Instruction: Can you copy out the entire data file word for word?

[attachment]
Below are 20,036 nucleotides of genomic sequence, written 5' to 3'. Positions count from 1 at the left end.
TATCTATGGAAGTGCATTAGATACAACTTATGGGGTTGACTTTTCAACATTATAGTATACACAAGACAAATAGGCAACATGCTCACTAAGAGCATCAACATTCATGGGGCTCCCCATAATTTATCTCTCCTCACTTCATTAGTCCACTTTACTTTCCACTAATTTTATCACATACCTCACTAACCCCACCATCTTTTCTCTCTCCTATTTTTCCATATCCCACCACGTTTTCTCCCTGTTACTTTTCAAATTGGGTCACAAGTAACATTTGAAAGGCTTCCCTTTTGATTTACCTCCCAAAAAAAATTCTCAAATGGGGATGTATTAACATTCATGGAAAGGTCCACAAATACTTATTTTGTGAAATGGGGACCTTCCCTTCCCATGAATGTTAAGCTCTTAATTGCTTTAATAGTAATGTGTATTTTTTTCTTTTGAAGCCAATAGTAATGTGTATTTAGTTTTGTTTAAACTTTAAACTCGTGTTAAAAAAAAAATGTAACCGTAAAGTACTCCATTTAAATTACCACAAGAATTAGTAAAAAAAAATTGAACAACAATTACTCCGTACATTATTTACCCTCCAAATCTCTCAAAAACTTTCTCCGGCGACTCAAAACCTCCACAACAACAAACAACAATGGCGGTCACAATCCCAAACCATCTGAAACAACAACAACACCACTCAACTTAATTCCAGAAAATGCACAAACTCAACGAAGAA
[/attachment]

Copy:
Below are 20,036 nucleotides of genomic sequence, written 5' to 3'. Positions count from 1 at the left end.
TATCTATGGAAGTGCATTAGATACAACTTATGGGGTTGACTTTTCAACATTATAGTATACACAAGACAAATAGGCAACATGCTCACTAAGAGCATCAACATTCATGGGGCTCCCCATAATTTATCTCTCCTCACTTCATTAGTCCACTTTACTTTCCACTAATTTTATCACATACCTCACTAACCCCACCATCTTTTCTCTCTCCTATTTTTCCATATCCCACCACGTTTTCTCCCTGTTACTTTTCAAATTGGGTCACAAGTAACATTTGAAAGGCTTCCCTTTTGATTTACCTCCCAAAAAAAATTCTCAAATGGGGATGTATTAACATTCATGGAAAGGTCCACAAATACTTATTTTGTGAAATGGGGACCTTCCCTTCCCATGAATGTTAAGCTCTTAATTGCTTTAATAGTAATGTGTATTTTTTTCTTTTGAAGCCAATAGTAATGTGTATTTAGTTTTGTTTAAACTTTAAACTCGTGTTAAAAAAAAAATGTAACCGTAAAGTACTCCATTTAAATTACCACAAGAATTAGTAAAAAAAAATTGAACAACAATTACTCCGTACATTATTTACCCTCCAAATCTCTCAAAAACTTTCTCCGGCGACTCAAAACCTCCACAACAACAAACAACAATGGCGGTCACAATCCCAAACCATCTGAAACAACAACAACACCACTCAACTTAATTCCAGAAAATGCACAAACTCAACGAAGAA